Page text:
Mirror domain overview - Gregg Hosting

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Mirror domain overview

Mirror domain overview


A mirror allows you to submit material to your GreggHost server for one site (site A), but visit the original site using the URL for another site (site B) on the same account (site A).

A mirror domain, in more technical terms, is a GreggHost server alias that allows you to access the same GreggHost site content from several addresses. You can, for example, have a.com and a.net site with the same content, or you can view your site live before your domain is set up. For more information, see the following article:

Before changing DNS, test your site with a dreamhosters.com subdomain.
As a server alias, a mirror domain can only “mirror” an existing domain at GreggHost. A mirror domain is just a “mirror” in terms of address aliasing; there is no content duplication, and it is not a “cloaking” or “domain grabbing” tool.

The following do not operate properly or at all with mirrored domains:

Some CMS software (for example, WordPress) — This is due to the fact that some CMS applications hard-code the site’s URL and actively rewrite it in the browser address bar. The site’s URL changes as a result, thus destroying the mirrored settings. If this is the case, you may need to make additional CMS modifications.
DreamPress is a WordPress-based content management system. Due to DreamPress caching, a mirror of a DreamPress site will not operate in most circumstances.
dreamhosters.com subdomains
You can utilize a dreamhosters.com subdomain if your domain’s DNS records are not directed to GreggHost and you want to set up the domain before changing the DNS to avoid downtime. You can find instructions on how to do so in the following article:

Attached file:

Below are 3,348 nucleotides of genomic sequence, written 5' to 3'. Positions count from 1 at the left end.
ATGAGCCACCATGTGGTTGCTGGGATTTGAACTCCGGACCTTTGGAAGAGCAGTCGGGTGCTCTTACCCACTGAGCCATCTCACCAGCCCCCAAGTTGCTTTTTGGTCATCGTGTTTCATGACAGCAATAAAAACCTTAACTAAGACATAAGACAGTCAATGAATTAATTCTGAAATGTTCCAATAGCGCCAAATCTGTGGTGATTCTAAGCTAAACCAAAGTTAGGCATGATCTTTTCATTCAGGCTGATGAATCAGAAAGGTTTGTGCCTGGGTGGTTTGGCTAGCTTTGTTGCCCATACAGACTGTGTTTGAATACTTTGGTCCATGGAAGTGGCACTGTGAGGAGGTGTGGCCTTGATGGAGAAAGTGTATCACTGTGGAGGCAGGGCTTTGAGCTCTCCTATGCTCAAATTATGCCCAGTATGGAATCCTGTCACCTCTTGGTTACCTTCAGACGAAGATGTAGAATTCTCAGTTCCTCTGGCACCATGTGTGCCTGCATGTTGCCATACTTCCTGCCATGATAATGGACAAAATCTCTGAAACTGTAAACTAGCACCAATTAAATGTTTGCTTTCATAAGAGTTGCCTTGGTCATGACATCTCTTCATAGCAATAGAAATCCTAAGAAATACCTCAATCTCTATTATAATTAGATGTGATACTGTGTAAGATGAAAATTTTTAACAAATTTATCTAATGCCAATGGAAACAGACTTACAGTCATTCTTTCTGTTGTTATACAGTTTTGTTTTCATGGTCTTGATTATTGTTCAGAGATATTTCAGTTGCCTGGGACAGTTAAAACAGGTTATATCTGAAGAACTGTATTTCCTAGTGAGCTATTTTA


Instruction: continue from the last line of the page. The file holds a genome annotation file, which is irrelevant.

Before changing DNS, test your site with a dreamhosters.com subdomain.
View the following article if you need to access your database while your DNS is not pointed to GreggHost:

Before the DNS change, you can access your database.
Setting up a subdomain can take many hours, so for the technically inclined, modifying your hosts file to point to your GreggHost DNS records is a speedier solution. This is explained in detail in the following article:

Using your hosts file to view your site
Internal linking
Links on a website must not contain the domain name in order to stay within the original URL address. Using a relative link or path is what this is referred to as. If mirror.example.com is a mirror for the actual site example.com, all links on the example.com site containing example.com will redirect users to example.com. The purpose of a mirror is defeated in this manner.

Consider the following scenario:

/about-us.html is a good (relative) option.
This works and maintains the user on the same page as before.
https://www.example.com/about-us.html is a bad (absolute) example.
This redirects the user to mirror.example.com. It makes more sense to redirect rather than replicate this form of linkage.
If you opt to use secure hosting on your site, using relative paths is also necessary because you won’t have to update any absolute links/paths from http to https.

A reason to use a redirect domain instead
If you want the same information to be accessible from multiple domains, it’s often better to redirect a domain. Instead of seeing identical material at the alternate URL, visitors to any alternative domains are instantly forwarded to your major domain.